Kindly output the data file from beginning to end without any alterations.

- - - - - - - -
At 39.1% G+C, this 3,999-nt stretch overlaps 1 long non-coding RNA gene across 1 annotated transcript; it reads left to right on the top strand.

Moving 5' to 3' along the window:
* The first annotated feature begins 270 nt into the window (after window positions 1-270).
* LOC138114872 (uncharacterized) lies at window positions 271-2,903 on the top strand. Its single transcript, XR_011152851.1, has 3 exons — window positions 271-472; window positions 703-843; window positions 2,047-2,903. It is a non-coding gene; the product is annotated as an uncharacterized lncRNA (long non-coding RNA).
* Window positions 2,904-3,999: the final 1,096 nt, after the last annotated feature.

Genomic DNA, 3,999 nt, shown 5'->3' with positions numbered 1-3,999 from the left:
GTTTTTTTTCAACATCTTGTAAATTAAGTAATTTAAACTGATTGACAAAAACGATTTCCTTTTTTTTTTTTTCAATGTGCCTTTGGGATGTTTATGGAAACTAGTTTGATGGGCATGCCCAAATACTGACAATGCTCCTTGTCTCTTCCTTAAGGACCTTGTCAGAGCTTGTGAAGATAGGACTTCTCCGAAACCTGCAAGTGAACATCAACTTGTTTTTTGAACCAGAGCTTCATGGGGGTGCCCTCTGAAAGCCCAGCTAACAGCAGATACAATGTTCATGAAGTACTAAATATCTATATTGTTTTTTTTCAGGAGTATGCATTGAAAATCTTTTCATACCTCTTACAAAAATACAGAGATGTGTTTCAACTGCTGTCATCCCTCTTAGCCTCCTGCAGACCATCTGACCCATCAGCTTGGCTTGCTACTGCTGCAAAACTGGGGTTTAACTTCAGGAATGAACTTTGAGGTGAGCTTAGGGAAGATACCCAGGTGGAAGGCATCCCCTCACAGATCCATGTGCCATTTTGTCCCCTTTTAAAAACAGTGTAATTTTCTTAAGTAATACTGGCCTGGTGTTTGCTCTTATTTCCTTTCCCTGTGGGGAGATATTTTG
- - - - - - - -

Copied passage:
At 39.1% G+C, this 3,999-nt stretch overlaps 1 long non-coding RNA gene across 1 annotated transcript; it reads left to right on the top strand.

Moving 5' to 3' along the window:
* The first annotated feature begins 270 nt into the window (after window positions 1-270).
* LOC138114872 (uncharacterized) lies at window positions 271-2,903 on the top strand. Its single transcript, XR_011152851.1, has 3 exons — window positions 271-472; window positions 703-843; window positions 2,047-2,903. It is a non-coding gene; the product is annotated as an uncharacterized lncRNA (long non-coding RNA).
* Window positions 2,904-3,999: the final 1,096 nt, after the last annotated feature.

Genomic DNA, 3,999 nt, shown 5'->3' with positions numbered 1-3,999 from the left:
GTTTTTTTTCAACATCTTGTAAATTAAGTAATTTAAACTGATTGACAAAAACGATTTCCTTTTTTTTTTTTTCAATGTGCCTTTGGGATGTTTATGGAAACTAGTTTGATGGGCATGCCCAAATACTGACAATGCTCCTTGTCTCTTCCTTAAGGACCTTGTCAGAGCTTGTGAAGATAGGACTTCTCCGAAACCTGCAAGTGAACATCAACTTGTTTTTTGAACCAGAGCTTCATGGGGGTGCCCTCTGAAAGCCCAGCTAACAGCAGATACAATGTTCATGAAGTACTAAATATCTATATTGTTTTTTTTCAGGAGTATGCATTGAAAATCTTTTCATACCTCTTACAAAAATACAGAGATGTGTTTCAACTGCTGTCATCCCTCTTAGCCTCCTGCAGACCATCTGACCCATCAGCTTGGCTTGCTACTGCTGCAAAACTGGGGTTTAACTTCAGGAATGAACTTTGAGGTGAGCTTAGGGAAGATACCCAGGTGGAAGGCATCCCCTCACAGATCCATGTGCCATTTTGTCCCCTTTTAAAAACAGTGTAATTTTCTTAAGTAATACTGGCCTGGTGTTTGCTCTTATTTCCTTTCCCTGTGGGGAGATATTTTG